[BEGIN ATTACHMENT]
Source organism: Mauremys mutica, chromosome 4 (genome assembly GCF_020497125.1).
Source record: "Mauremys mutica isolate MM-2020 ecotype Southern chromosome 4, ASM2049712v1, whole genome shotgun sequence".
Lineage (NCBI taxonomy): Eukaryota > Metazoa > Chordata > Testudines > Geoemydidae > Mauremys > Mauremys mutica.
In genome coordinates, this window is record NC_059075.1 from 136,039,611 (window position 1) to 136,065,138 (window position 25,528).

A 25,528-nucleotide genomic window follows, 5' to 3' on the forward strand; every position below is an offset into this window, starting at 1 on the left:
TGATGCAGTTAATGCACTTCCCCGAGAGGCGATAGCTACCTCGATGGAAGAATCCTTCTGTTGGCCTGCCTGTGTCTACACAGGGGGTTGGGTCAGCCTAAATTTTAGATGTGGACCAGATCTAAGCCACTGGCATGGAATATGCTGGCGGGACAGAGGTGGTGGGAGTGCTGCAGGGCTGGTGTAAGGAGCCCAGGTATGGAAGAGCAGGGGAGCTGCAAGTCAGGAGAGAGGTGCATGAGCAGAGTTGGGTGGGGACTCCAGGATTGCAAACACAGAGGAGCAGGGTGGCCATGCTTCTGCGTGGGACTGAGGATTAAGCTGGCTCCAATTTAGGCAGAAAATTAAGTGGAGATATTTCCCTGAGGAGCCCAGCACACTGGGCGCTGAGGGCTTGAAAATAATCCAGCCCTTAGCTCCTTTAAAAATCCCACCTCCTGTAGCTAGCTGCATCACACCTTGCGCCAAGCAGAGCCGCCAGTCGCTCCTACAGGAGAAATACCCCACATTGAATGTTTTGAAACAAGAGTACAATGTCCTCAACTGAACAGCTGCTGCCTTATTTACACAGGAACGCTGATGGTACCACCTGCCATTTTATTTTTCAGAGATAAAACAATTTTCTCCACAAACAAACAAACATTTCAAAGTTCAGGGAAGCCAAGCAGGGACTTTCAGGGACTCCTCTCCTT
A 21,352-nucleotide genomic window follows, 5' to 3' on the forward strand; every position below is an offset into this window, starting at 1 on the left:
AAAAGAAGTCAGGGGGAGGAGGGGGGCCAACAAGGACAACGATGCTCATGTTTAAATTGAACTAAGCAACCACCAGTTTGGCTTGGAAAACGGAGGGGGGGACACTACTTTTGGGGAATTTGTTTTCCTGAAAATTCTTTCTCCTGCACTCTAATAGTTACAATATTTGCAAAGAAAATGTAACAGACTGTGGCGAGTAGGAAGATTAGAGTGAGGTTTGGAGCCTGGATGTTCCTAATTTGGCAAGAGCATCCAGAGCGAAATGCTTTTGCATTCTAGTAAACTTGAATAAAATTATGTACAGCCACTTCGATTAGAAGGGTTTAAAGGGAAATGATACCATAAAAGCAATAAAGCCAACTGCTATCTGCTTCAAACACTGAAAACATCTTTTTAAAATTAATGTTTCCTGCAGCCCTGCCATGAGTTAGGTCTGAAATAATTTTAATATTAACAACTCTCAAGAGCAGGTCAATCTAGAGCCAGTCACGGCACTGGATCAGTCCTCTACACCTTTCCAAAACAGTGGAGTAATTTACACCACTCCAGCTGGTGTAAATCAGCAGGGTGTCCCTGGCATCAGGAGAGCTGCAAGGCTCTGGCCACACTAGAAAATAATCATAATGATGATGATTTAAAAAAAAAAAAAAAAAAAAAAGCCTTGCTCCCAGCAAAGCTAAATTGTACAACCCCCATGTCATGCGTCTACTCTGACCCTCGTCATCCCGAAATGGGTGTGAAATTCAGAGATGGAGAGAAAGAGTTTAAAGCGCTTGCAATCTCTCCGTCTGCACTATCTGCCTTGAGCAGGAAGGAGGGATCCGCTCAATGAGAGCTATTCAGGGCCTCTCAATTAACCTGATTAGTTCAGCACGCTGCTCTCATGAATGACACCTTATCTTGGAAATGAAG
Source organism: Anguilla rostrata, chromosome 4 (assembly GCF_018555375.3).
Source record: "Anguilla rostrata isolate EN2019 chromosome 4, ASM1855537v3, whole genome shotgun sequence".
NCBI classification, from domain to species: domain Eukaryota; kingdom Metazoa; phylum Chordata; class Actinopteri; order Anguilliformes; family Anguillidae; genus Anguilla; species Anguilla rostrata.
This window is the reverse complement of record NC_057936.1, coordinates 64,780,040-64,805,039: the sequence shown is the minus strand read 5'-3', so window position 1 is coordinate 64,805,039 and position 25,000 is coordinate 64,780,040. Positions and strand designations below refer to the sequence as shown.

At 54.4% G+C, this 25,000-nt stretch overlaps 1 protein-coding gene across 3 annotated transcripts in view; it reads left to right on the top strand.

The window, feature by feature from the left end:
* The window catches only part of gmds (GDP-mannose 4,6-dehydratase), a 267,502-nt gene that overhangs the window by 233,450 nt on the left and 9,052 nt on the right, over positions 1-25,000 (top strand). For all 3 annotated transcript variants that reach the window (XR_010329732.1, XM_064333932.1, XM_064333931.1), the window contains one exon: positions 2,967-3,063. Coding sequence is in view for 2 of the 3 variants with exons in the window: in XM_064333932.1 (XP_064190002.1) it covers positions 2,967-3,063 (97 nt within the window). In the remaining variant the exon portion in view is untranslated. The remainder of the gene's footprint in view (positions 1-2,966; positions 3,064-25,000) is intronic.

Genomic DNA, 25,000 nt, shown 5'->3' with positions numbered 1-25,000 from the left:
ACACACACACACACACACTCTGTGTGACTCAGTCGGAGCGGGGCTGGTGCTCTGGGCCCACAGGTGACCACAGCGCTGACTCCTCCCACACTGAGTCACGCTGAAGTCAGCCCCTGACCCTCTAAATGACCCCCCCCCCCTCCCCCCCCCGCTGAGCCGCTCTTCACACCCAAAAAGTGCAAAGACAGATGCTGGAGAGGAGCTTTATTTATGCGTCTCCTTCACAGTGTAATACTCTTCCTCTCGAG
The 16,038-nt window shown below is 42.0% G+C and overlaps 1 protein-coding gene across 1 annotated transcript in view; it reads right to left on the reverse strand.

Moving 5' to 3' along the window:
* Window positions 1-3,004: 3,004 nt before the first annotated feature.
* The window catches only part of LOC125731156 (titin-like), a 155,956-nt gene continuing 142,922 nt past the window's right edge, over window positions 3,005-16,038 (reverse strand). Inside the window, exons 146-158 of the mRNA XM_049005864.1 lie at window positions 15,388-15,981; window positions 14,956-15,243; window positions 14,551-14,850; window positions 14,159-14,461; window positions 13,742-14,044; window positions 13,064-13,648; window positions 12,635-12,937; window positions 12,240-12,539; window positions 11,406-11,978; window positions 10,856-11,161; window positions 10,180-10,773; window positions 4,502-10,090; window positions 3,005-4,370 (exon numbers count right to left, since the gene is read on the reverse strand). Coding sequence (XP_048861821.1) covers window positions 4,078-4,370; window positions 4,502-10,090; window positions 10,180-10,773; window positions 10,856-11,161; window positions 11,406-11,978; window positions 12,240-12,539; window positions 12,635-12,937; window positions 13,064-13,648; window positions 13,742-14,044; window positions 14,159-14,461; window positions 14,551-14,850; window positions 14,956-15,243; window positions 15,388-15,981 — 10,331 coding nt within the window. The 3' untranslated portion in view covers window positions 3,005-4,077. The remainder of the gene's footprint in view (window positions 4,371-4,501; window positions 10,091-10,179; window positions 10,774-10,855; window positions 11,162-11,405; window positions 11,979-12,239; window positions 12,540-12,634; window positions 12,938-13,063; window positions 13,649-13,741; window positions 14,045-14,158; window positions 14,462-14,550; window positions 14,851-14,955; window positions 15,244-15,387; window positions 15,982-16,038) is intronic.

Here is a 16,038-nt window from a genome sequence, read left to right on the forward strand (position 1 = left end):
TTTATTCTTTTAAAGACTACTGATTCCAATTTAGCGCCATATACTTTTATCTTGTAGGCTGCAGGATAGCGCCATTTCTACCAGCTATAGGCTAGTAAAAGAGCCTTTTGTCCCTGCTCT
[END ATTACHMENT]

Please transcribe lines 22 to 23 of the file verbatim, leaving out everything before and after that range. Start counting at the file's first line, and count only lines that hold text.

Here is a 16,038-nt window from a genome sequence, read left to right on the forward strand (position 1 = left end):
TTTATTCTTTTAAAGACTACTGATTCCAATTTAGCGCCATATACTTTTATCTTGTAGGCTGCAGGATAGCGCCATTTCTACCAGCTATAGGCTAGTAAAAGAGCCTTTTGTCCCTGCTCT